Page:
The aim of this thesis is to examine the overall trends in poisoning, which will lead to an assessment of the relationship between poisons information database TOXBASE use and the management of poisoned patients within UK based emergency departments. Previous studies on the demographics of poisoning will be presented. This will cover important concepts in the study of toxicology before examining how speciï¬c demographic variables are linked to incidences of poisoning. A discussion of the agents used in cases of poisoning in recent history will be followed by a summary of legislation pertaining to poisoning and dangerous substances. The various services examined throughout the thesis will also be introduced. The ï¬rst of these services, NHS 24, is described as an out of hours service for use by members of the public. The NHS 24 operator can advise on appropriate action given a description of the symptoms. These descriptions can be categorised as poisoning based on the presence of speciï¬c key words or phrases. Using generalised additive models, a consistent seasonal trend in poisoning calls to NHS 24 was found. The second service examined, TOXBASE, is a database provided by the National Poisons Information Service which provides information to clinical professionals on how to treat poisoning by a variety of substances. As in the NHS 24 analysis, generalised additive models have been used in order to assess the trends present in accesses made to the TOXBASE database by clinicians. The results from this analysis found that there was a consistent seasonal trend in TOXBASE accesses which peaked over summer and was similar to that seen in the NHS 24 call data. A third temporal analysis was carried out on data obtained from NHS information services pertaining to admissions and attendances due to poisoning, again showing similar results to the previous two analyses.These analyses combined suggest an underlying trend in poisonings. Both the admissions data and TOXBASE access data were examined using funnel plots in order to determine whether there were any hospitals which were unusual in their admissions or their TOXBASE use. This analysis found some commonalities in those hospitals which are unusual in either their admission rates or TOXBASE use. The ï¬nal step in this project was to link the TOXBASE access data with the attendances and admission data in order to examine whether there was any link between TOXBASE use and admission due to poisoning. The results of this indicate that there are associations between TOXBASE use and admissions, such that an increase in TOXBASE use indicates an increase in admissions due to drugs poisoning. However, it became clear that the data used were limited in their ability to show any direct impact of TOXBASE on admissions due to drug poisoning, and that more speciï¬c data, for example on toxicants involved and case severity, would potentially be useful in mitigating the obvious confounding present in these data. This thesis has provided new insight into patterns in cases of poisoning, as well as providing a strong basis for further analysis to establish whether there isa direct impact of TOXBASE use on patient management within UK emergency departments.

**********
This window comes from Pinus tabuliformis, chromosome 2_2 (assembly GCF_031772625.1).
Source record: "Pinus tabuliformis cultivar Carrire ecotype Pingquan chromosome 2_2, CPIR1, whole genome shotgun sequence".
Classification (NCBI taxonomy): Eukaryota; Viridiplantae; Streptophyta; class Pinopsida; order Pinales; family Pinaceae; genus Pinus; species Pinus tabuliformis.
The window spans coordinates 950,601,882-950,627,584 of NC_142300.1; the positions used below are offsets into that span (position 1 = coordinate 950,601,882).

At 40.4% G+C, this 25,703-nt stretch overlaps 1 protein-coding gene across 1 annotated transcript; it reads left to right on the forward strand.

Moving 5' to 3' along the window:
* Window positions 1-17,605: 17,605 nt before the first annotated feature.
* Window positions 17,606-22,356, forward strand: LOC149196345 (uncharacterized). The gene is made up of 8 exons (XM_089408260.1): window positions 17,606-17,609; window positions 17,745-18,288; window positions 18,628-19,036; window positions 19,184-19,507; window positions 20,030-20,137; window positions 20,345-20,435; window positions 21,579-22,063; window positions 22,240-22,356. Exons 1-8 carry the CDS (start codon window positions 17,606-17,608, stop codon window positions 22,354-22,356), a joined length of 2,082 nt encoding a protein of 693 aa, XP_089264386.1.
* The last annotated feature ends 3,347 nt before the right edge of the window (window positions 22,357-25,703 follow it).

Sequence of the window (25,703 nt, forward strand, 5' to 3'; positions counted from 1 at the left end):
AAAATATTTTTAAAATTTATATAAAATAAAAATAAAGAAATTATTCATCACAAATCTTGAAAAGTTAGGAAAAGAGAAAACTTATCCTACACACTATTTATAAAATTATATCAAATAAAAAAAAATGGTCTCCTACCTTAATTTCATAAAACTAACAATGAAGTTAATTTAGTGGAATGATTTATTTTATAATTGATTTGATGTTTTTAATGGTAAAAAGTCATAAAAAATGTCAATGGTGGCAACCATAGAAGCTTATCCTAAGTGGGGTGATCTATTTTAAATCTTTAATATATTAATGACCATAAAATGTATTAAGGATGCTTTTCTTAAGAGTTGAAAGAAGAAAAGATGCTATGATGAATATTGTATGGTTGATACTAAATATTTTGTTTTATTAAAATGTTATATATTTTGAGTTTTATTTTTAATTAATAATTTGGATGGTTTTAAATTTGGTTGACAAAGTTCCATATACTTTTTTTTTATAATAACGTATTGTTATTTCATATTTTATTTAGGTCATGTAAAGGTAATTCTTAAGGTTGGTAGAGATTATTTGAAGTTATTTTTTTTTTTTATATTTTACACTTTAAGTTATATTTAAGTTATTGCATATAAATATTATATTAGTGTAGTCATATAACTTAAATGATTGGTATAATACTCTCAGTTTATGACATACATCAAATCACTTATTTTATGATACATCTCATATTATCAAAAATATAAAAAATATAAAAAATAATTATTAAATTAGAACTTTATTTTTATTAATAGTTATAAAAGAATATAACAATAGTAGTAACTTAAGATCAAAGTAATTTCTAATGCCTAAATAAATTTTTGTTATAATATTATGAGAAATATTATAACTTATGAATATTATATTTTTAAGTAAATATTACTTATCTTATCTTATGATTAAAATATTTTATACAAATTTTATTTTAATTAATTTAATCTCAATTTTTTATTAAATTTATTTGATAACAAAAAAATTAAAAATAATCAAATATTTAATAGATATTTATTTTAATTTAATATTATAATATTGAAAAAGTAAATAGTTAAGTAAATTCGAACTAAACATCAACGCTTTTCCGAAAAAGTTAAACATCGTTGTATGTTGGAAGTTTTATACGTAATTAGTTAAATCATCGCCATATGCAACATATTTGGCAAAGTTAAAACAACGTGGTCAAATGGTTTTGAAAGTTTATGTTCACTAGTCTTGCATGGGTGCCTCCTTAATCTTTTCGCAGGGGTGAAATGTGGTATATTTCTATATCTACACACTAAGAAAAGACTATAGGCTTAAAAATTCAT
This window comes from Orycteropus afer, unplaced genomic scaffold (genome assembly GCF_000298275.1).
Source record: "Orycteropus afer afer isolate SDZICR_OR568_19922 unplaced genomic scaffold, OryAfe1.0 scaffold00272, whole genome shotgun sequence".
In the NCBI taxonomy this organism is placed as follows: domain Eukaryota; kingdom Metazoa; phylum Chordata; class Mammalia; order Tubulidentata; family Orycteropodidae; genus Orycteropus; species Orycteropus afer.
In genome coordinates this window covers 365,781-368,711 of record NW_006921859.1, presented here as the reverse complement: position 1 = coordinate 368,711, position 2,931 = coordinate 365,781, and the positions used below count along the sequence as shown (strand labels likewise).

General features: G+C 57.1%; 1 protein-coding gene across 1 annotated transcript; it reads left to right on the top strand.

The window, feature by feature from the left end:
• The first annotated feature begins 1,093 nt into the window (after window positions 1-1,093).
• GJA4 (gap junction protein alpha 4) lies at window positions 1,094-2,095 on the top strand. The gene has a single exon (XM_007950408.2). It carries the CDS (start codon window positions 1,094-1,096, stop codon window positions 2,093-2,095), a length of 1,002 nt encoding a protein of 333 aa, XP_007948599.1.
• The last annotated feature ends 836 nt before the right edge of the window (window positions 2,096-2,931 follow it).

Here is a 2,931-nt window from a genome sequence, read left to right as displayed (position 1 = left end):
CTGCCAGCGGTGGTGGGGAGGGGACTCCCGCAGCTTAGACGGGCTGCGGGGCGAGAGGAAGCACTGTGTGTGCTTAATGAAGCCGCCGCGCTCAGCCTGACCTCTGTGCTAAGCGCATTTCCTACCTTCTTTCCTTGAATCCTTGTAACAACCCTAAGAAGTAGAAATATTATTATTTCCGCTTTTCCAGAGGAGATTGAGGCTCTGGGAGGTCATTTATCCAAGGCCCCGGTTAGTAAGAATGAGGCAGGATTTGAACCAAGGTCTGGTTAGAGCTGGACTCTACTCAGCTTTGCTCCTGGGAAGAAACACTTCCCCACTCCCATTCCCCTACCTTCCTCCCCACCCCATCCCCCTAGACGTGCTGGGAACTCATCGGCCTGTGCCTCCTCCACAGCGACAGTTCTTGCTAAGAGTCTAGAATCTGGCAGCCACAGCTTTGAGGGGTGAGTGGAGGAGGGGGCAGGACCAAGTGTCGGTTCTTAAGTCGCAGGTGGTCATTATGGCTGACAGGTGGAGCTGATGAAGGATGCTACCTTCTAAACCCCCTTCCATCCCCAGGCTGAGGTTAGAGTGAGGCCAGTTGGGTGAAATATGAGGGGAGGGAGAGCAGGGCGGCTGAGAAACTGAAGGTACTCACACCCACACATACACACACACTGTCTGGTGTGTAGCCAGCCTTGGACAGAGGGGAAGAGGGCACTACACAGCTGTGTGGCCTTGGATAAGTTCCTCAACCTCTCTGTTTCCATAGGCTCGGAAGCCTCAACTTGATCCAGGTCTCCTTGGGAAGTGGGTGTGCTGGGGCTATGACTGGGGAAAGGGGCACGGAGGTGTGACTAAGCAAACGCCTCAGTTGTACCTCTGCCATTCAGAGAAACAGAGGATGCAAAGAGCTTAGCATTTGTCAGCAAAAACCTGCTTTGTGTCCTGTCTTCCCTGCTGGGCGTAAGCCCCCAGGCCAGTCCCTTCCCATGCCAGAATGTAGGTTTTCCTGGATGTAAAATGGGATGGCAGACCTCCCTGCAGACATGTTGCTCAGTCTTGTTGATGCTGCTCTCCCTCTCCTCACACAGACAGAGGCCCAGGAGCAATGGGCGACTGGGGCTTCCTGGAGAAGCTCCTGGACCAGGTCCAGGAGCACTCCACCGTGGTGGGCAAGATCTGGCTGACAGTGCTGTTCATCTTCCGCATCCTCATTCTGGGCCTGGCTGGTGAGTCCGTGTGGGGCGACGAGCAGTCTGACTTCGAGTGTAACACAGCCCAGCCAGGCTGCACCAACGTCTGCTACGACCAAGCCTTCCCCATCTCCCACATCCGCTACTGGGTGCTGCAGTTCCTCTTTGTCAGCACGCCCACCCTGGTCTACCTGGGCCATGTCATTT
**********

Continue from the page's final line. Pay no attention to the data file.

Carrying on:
|Date of Award||19 Sep 2019|
- University Of Strathclyde
|Sponsors||National Poison Information Service (Edinburgh Royal Infirmary, NHS Lothian) & University of Strathclyde|
|Supervisor||Chris Robertson (Supervisor) & Alastair Rushworth (Supervisor)|